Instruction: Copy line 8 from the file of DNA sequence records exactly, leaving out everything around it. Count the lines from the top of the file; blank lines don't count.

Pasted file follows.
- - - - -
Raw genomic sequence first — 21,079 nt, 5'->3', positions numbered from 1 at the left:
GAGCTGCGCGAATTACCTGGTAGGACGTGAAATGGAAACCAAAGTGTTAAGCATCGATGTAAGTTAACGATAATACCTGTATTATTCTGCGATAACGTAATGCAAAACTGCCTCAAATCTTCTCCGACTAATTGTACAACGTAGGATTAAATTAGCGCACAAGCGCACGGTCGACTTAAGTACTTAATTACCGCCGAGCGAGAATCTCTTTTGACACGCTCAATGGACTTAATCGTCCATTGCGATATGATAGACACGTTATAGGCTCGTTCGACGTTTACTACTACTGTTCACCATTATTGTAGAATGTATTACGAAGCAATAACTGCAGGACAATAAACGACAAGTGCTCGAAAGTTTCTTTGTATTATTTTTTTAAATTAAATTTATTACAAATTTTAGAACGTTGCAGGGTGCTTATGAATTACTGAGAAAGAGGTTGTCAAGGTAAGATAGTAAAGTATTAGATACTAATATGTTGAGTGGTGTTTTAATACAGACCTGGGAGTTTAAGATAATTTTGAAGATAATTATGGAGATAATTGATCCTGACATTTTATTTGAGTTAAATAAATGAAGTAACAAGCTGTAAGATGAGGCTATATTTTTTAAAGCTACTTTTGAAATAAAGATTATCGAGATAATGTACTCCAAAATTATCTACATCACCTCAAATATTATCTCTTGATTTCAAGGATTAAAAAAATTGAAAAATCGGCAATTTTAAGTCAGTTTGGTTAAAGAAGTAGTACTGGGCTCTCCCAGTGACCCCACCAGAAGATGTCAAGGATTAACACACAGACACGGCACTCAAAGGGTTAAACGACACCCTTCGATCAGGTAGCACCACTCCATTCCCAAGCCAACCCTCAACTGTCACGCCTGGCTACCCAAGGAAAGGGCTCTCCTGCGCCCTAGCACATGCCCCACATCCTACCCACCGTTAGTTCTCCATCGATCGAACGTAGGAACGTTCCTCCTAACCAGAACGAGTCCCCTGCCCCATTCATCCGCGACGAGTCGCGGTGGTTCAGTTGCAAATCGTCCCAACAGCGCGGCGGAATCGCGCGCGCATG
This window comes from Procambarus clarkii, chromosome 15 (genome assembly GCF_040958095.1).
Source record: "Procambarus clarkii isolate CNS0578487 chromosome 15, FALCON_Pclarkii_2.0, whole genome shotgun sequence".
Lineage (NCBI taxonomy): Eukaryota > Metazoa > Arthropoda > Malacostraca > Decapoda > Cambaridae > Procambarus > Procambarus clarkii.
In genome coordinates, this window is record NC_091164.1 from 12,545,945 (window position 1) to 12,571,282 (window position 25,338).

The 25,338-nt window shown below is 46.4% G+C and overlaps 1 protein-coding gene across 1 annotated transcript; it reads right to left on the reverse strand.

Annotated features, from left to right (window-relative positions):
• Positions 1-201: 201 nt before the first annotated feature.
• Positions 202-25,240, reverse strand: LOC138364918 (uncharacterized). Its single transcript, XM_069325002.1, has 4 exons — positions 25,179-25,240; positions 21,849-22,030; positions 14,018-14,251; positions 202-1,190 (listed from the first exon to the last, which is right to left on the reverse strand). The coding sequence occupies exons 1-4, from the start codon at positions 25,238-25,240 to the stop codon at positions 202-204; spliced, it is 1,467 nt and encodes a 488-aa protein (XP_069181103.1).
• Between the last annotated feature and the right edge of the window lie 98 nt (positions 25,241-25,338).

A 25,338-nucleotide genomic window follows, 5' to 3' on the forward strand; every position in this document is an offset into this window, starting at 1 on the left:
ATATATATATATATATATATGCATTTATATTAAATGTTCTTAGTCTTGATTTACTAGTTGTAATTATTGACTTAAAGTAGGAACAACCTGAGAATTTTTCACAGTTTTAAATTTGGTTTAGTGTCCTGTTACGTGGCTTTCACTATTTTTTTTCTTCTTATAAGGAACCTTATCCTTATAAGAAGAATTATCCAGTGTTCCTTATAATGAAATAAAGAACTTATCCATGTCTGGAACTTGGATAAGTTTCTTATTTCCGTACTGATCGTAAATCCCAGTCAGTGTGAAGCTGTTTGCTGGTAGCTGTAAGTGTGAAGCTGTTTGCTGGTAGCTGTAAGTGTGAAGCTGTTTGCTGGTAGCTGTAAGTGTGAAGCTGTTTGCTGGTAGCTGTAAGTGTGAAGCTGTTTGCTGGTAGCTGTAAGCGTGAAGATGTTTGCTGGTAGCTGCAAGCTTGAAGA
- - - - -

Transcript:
Annotated features, from left to right (window-relative positions):